Behind the amusement park is a beautiful sandy beach.
Santa Cruz also has a long 1oo year old wharf with shops and restaurants. From the wharf you can watch wildlife like sea lions, and free sea lion shows are arranged at the end of the pier.
Santa Cruz flowers, California Highway 1
More information on Santa Cruz and the area on the official Santa Cruz travel website.
South of Santa Cruz is the postcard-pretty Capitola, a traditional resort town, the Pacific Coast’s oldest. Capitola was founded over 135 years ago and it has kept much of the old atmosphere.
A river, Soquel Creek with the remains of an old wooden railway bridge splits the village is two parts.
Capitola has some Key West atmosphere, there are pretty buildings in pastel colors, oceanside cafes and a long pier.
Street views of Capitola, California
Capitola looks like an ideal resort for a relaxed vacation. It has a sandy beach, restaurants, small galleries and antique shops, and Santa Cruz and Monterey at a close distance.
This is the long Capitola Wharf where you can fish or have a meal, or rent a kayak.
View of Capitola, California Highway 1
Monterey is our destination, the city with an interesting history. It got its name from a Spanish explorer who came to Monterey in 1602.Years later Monterey became the capital of the Spanish California.
They city also saw the gold rush after which the capital was moved to San Francisco in 1848.
Like Santa Cruz Monterey is a fishing port with a long wharf. Monterey’s wharf is called Fisherman’s Wharf.
The wharf has been the center of fishing and whaling but is today more famous for its souvenir shops, seafood restaurants and whale watching tours.
Me and my husband don’t care about souvenirs and neither do we like candies.
Instead we took a whale watching tour with one of the companies which I can recommend. We spotted many whales, mostly humpback whales and our guide told us a lot whales them and their habits.
California Sea Lions
In Monterey Harbor you can see sea lions everywhere. Hundreds and thousands of sea lions, much more than in San Francisco.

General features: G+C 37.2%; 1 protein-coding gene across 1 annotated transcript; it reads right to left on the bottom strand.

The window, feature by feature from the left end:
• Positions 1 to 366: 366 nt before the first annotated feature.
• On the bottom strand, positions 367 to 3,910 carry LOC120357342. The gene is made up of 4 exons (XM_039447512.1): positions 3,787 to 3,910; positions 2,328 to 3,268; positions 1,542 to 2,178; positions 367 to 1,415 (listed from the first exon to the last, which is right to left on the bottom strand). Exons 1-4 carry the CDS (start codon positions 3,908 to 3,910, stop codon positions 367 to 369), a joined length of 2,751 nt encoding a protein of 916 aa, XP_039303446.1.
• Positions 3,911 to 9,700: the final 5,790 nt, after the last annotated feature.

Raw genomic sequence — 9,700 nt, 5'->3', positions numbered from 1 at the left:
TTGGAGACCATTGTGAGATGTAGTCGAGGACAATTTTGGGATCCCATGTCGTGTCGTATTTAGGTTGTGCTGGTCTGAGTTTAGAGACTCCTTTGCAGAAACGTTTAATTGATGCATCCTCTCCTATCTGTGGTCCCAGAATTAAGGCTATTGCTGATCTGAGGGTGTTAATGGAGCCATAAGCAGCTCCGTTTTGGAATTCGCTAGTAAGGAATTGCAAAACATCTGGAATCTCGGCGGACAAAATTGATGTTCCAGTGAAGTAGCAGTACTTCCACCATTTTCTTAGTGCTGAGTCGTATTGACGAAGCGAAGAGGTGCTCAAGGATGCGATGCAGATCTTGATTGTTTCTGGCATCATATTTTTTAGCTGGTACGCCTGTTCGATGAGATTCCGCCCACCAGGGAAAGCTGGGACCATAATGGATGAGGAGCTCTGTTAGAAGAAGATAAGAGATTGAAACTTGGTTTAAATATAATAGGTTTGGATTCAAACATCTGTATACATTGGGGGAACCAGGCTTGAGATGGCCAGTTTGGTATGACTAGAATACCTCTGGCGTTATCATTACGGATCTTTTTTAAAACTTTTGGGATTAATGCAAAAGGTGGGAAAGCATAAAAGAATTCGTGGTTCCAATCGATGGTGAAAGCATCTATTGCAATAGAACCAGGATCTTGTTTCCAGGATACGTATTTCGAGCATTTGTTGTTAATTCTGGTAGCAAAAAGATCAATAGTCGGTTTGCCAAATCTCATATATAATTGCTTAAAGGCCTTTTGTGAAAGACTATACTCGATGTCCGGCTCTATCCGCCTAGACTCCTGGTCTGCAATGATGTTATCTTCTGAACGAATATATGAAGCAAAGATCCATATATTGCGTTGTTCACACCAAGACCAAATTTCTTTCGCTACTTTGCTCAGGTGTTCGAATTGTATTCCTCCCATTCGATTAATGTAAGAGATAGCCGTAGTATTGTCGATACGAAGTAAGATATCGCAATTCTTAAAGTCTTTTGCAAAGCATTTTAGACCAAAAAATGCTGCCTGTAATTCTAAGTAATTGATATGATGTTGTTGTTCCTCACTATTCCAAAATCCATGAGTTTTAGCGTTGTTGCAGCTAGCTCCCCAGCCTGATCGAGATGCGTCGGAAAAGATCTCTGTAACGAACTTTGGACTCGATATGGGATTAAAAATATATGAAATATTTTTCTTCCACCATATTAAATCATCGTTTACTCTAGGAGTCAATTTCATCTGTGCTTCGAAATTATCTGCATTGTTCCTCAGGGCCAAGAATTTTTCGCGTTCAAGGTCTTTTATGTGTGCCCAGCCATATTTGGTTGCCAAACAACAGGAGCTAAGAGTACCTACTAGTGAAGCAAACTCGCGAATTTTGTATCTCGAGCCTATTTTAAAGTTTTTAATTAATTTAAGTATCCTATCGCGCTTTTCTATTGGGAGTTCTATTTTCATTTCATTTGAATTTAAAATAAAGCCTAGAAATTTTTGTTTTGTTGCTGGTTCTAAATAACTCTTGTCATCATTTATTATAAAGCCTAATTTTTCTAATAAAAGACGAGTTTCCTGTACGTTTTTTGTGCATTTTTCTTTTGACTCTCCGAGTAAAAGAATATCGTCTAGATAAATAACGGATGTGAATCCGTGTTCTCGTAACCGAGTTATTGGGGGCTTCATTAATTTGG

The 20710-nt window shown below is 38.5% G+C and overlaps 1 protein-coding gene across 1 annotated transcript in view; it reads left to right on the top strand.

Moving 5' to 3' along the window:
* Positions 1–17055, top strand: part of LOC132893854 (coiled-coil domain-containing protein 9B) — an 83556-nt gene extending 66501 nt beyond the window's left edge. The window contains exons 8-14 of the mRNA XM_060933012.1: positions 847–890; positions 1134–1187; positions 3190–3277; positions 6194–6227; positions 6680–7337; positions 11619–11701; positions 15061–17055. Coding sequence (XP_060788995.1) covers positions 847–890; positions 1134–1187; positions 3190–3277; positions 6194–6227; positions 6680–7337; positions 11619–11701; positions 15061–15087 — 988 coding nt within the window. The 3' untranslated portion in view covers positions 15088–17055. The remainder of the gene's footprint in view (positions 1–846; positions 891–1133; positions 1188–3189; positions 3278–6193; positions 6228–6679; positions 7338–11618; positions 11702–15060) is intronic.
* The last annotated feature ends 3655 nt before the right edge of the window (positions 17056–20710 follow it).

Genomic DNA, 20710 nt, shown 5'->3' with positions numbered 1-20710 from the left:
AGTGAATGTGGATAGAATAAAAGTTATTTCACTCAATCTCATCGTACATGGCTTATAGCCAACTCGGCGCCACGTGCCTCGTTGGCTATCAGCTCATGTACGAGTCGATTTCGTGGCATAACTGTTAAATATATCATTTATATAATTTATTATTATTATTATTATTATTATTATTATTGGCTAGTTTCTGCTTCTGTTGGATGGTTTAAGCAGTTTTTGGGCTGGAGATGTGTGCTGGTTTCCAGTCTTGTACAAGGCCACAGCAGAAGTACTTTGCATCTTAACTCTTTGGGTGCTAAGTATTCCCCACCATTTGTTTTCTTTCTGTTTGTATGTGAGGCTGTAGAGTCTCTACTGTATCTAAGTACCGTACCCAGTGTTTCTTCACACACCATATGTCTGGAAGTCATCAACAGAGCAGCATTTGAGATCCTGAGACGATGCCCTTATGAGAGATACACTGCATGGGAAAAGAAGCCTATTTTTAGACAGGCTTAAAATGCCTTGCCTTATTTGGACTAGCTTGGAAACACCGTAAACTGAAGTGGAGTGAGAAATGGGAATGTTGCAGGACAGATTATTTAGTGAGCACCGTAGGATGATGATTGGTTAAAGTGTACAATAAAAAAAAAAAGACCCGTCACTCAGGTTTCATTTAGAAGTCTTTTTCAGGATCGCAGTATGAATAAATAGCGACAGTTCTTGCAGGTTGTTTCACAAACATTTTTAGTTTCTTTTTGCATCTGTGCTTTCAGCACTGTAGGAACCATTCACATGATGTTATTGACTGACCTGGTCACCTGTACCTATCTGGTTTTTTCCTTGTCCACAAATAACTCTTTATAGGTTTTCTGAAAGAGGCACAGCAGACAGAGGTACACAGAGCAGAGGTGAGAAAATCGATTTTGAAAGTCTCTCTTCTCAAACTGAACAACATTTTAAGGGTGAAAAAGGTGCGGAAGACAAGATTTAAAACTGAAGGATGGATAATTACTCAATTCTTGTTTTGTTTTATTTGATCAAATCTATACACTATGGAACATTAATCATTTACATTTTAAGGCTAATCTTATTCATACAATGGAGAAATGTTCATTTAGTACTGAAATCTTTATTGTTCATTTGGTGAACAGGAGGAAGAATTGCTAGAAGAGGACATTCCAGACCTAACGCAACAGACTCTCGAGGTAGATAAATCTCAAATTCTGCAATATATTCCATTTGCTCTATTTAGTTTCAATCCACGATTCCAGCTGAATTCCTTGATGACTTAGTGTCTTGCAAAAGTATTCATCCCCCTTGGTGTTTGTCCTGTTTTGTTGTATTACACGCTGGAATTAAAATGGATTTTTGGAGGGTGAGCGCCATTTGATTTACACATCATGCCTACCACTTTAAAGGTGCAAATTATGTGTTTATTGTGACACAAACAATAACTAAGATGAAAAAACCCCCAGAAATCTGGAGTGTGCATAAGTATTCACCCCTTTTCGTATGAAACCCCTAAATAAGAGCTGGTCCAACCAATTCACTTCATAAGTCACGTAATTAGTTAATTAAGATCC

Monterey Bay sea lions climb to the breakwater and on stones and you can see them below the pier. They even climb on boats. You can see them in the water. They make a noise and they smell, but they are so nice to look at!
The Pacific Ocean outside Monterey is rich with sea life. Monterey Bay has a vast underwater canyon, it’s like the Grand Canyon below the water. The deep Monterey Canyon also makes it possible for whales to live very close to the shore.
Monterey Bay waters have been proclaimed the Monterey Bay National Marine Sanctuary.
Monterey Bay Marina, California Highway 1
Cannery Row used to be a street lined with sardine canneries, an industrial area. Like many other industrial areas it transformed to a shopping and tourist area that today also has the world-famous Monterey Aquarium in one of the canneries, at the north end of the shopping district.
It was John Steinbeck’s well-known book that gave this very special area its name. Steinbeck wrote two of his novels, Cannery Row (1945) and Sweet Thursday (1954) in Monterey, observing the harsh life of fishermen and cannery workers.
Cannery Row completes my post on our drive along Highway 1 from San Francisco to Monterey. So now you are in Monterey, California. What else can you do in the Monterey Bay area?
What to Do in Monterey Bay Area?
I made a separate post on Monterey Bay area travel destinations: Pacific Grove, 17-Mile Drive, Carmel-by-the-Sea and Carmel Valley.
For more about California travel you can check out my other posts on California. Behind this link you can find a list on my all California posts:
And you can also read more on Monterey and the area on the official Monterey travel website.
Fisherman’s Wharf, Monterey, California